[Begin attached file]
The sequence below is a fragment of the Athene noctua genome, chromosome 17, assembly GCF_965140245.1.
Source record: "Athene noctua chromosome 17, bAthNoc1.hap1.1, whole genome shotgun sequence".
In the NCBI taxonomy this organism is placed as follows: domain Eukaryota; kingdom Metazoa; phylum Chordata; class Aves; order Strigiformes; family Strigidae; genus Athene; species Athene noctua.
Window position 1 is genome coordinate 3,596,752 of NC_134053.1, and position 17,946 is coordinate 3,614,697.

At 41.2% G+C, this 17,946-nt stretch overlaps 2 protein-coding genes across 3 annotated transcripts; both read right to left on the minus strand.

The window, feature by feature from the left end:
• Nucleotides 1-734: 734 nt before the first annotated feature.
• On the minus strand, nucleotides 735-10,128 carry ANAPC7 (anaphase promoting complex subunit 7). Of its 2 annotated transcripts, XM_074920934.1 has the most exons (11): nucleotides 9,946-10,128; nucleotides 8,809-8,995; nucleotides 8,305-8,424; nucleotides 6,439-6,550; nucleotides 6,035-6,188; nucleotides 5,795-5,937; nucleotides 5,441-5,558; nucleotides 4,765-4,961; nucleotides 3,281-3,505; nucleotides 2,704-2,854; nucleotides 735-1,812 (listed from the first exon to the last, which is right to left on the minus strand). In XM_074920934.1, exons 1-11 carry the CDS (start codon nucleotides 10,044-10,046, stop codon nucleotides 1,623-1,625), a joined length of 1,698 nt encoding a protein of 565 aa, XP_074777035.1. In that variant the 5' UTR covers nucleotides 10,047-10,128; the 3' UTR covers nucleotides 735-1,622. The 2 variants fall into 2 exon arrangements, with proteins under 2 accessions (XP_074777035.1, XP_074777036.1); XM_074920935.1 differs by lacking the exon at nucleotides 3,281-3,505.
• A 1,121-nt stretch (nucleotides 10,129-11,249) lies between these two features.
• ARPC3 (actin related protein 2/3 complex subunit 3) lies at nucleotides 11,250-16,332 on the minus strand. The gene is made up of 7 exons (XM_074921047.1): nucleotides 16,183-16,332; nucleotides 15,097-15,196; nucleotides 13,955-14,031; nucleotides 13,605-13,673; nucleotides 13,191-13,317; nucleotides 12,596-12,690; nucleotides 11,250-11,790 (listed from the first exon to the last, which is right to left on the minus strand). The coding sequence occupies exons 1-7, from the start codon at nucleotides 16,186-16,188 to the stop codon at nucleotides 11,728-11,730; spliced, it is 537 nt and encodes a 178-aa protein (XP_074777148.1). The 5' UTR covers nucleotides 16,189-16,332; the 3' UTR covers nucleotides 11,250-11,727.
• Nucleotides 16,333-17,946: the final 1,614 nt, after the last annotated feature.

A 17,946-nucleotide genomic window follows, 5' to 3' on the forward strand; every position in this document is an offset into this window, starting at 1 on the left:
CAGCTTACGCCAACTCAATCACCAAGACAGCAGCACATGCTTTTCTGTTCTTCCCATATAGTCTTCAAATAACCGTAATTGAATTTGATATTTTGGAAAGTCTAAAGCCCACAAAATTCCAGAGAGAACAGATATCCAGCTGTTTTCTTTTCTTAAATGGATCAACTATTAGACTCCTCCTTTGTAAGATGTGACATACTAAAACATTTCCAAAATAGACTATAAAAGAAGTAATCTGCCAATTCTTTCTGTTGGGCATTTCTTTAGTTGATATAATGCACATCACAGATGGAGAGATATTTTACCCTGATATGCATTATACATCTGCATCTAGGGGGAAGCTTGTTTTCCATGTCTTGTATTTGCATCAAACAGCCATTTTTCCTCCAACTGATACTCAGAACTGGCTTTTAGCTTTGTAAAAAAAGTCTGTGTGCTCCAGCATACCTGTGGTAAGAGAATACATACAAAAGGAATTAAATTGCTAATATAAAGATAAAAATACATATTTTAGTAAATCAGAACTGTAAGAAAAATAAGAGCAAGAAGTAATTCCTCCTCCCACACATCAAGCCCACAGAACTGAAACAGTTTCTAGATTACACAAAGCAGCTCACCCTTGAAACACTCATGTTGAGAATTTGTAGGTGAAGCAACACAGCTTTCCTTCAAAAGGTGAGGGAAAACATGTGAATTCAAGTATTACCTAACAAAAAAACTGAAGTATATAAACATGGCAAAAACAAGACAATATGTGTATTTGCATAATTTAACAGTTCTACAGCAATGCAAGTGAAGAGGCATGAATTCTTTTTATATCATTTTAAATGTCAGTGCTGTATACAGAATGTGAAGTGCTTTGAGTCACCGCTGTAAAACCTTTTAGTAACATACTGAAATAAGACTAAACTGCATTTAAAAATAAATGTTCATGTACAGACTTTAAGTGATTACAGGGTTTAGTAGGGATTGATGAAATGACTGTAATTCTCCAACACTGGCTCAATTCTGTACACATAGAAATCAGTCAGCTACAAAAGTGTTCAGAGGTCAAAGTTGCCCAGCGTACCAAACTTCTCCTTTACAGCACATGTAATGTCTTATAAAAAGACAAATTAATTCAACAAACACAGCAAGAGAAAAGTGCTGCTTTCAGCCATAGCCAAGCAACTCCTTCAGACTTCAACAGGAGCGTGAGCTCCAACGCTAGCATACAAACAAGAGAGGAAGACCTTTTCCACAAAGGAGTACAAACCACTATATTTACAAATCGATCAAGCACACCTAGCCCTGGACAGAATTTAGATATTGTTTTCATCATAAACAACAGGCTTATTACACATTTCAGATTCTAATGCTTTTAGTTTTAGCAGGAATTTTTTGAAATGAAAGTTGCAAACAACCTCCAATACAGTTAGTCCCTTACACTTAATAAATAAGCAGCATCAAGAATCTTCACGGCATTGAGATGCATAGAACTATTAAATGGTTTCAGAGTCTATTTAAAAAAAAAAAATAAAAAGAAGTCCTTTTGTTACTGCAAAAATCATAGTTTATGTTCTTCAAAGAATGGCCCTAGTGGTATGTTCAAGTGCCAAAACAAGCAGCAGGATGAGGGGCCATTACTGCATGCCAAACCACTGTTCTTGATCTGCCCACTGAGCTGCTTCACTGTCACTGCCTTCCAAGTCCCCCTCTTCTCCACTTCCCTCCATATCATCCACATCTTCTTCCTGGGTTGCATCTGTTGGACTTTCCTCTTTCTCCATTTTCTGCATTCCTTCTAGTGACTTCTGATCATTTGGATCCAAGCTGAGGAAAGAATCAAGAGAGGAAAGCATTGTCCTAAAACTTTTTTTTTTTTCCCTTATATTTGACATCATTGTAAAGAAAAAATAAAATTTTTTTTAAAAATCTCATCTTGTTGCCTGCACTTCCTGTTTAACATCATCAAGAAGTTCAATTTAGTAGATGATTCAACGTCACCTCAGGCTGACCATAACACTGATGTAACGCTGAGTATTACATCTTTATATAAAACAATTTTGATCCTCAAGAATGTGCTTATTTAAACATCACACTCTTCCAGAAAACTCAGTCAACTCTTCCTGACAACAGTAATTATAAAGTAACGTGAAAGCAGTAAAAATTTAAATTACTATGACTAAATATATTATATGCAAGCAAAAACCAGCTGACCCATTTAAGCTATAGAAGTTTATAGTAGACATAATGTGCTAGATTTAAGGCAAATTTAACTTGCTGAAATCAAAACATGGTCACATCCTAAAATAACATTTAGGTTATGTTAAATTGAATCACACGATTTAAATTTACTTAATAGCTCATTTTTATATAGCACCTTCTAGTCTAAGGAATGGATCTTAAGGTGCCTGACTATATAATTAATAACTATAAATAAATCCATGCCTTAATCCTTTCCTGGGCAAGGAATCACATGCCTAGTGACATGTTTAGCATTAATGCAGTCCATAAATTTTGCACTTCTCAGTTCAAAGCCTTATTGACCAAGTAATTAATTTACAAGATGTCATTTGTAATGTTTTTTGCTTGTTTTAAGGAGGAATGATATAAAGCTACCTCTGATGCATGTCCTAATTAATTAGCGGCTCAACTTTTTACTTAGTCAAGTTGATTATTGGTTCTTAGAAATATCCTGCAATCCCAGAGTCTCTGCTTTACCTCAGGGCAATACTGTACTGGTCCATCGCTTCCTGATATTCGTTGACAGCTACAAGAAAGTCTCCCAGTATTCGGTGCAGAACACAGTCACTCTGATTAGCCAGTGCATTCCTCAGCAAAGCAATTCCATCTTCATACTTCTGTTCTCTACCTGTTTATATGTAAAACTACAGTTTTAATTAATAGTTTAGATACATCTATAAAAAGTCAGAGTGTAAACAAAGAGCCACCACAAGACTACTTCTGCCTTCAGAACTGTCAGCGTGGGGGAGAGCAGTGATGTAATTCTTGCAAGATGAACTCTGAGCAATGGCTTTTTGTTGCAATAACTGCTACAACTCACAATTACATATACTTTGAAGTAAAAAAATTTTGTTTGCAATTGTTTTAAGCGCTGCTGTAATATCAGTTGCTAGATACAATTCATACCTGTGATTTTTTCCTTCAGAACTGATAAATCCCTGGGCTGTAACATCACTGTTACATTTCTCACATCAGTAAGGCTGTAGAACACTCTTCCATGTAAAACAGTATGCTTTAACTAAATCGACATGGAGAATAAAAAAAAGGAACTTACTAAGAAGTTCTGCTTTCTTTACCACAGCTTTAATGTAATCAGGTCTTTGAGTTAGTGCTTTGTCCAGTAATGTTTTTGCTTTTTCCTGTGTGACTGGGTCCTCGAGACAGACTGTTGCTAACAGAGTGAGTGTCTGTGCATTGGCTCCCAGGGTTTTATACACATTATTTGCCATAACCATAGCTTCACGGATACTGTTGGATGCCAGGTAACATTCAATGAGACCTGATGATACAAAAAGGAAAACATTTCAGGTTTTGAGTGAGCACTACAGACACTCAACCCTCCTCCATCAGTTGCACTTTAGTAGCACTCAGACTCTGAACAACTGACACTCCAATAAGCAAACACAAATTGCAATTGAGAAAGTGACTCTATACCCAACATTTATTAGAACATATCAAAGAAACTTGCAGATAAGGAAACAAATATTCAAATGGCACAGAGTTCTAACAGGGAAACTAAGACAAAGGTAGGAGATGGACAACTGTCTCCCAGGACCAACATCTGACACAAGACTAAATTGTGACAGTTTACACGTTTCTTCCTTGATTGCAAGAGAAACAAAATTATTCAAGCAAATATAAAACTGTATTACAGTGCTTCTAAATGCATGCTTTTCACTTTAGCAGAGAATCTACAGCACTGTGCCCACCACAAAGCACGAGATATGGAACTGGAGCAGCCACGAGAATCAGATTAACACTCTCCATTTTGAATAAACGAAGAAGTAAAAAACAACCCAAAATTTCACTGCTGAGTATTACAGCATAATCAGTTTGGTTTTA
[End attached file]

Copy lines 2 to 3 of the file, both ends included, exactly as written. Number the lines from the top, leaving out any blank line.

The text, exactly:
Source record: "Athene noctua chromosome 17, bAthNoc1.hap1.1, whole genome shotgun sequence".
In the NCBI taxonomy this organism is placed as follows: domain Eukaryota; kingdom Metazoa; phylum Chordata; class Aves; order Strigiformes; family Strigidae; genus Athene; species Athene noctua.